7 Strategies for Maximizing the Success of SMB Social Media Campaigns
More than four out of every five small businesses now use Facebook as a marketing vehicle, but that doesn’t mean merchants on Main Street have social media all figured out. Thirty-one percent of merchants who don’t use social media say they “don’t know how,” and 13% say they “don’t know what to post.” In a separate survey conducted by Vocus, a cloud-marketing vendor, only one-quarter of SMBs cited social media as their most effective marketing tool.
Taken as a whole, these statistics show that vendors aiming to support merchants in their social media activities still have plenty of room for growth. Here are seven strategies for maximizing the success of an existing social media campaign from a few of the experts who work in this field.
1. Complete your profiles. “SMBs need to prioritize and complete their social media profiles across various sites. The biggest mistake SMBs make is quickly establishing social media profiles without completing background information or properly completing their profile pages. While it is important to claim and protect your brand presence across social media sites, it is also critical to fill in product and service details in order to be found when consumers search for keywords related to your business. On profiles, use consistent descriptions, keywords, and geo-modifiers for the best results. Also, photos and videos can help increase a social profile’s visibility.” (Chris Marentis, Surefire Social)
2. Listen up. “Listen to what is being said in the community around you. Set up listening operators in your social media management tool to connect with and build a relationship with the most important social audience there is outside of your existing customers: your local community. This geo-local audience is the single best way to build social likes and followers organically; give people reasons to care about you socially and create an affinity with your brand by making the effort of outreach.” (Andy White, Sprout Social)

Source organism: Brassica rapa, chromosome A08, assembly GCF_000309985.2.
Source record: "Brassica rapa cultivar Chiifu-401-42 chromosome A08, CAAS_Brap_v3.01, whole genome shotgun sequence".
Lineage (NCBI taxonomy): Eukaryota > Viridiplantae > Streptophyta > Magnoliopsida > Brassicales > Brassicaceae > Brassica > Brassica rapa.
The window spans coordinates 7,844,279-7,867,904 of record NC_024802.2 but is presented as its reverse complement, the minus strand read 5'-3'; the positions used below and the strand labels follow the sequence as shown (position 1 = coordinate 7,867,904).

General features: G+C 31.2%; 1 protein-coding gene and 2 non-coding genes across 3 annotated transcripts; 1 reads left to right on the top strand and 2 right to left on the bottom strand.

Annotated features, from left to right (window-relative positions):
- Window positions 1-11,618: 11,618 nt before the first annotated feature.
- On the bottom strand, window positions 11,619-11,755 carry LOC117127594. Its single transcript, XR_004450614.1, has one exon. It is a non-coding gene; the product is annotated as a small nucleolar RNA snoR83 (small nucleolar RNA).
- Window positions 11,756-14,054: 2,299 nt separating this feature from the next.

3. Understand your audience. “While there is no “one size fits all” advice for local businesses, there are some tactics that are beneficial to follow. Take time to understand your audience. Who are they and how can you benefit them with your social media accounts? When posting, avoid a constant stream of self-promotional posts. Instead, take time to share advice and articles that would benefit your customers—even if written by someone else. When a conversation is directed at your business, you should not delay in responding. Many customers now consider social media channels as a valid way to receive customer service, so not responding to a tweet or Facebook comment is akin to not picking up your telephone or ignoring an email.” (Andy Beal, Trackur)
4. Don’t be an attention hog. “Most local businesses want to focus content on themselves, which seems intuitive. However, the reality is that social media is more like a cocktail party, and what’s the secret to a good cocktail party? An engaging conversation. We’ve all met that guy at a cocktail party who only knows how to talk about himself. Do the same with your social media, and you’ll get the same response. When guests at a party are engaged with one another, the conversation is better, and when the conversation is better, people have a great time. When people have a great time, they tell everyone about what a great time they had. The same thing is true when it comes to social media.” (David Kreitzer, Main Street Hub)
5. Develop a strategy. “SMBs should create a strategy for each social media site, including an editorial calendar of potential posts. They should also think of social media content in two buckets: special offers/promotions, and informative content. Special offers including contests, coupons and sweepstakes are important as users are drawn to special opportunities and are more likely to share these posts. As for educational or informative content, social media followers will continue to engage with a business if content is relevant and valuable to them. They are also more likely to comment on, share and like posts that are informative increasing social signals and visibility for a business.” (Chris Marentis, Surefire Social)
6. Encourage check-ins with rewards. “Create a Foursquare special that rewards repeat customers. A Foursquare special that is unlocked after multiple visits gives your social audience a reason to promote their patronage to their respective circles. Repeat check-ins means each individual chasing your promotion has become a personal social ambassador for your business. Educate your staff so that when the special is claimed the customer is not greeted by blank stares.” (Andy White, Sprout Social)
7. Take advantage of cross promotions. “We constantly implement strategies to cross-promote the various social media websites we manage for our local business clients. Encourage your Facebook fans to follow you on Twitter and vice versa. Share your positive reviews on your Facebook page. Got a new check in on Foursquare? Ask them to ‘like’ your Facebook page, follow you on Twitter or visit your Yelp or Google+ page.” (David Kreitzer, Main Street Hub)
Stephanie Miles is an associate editor at Street Fight.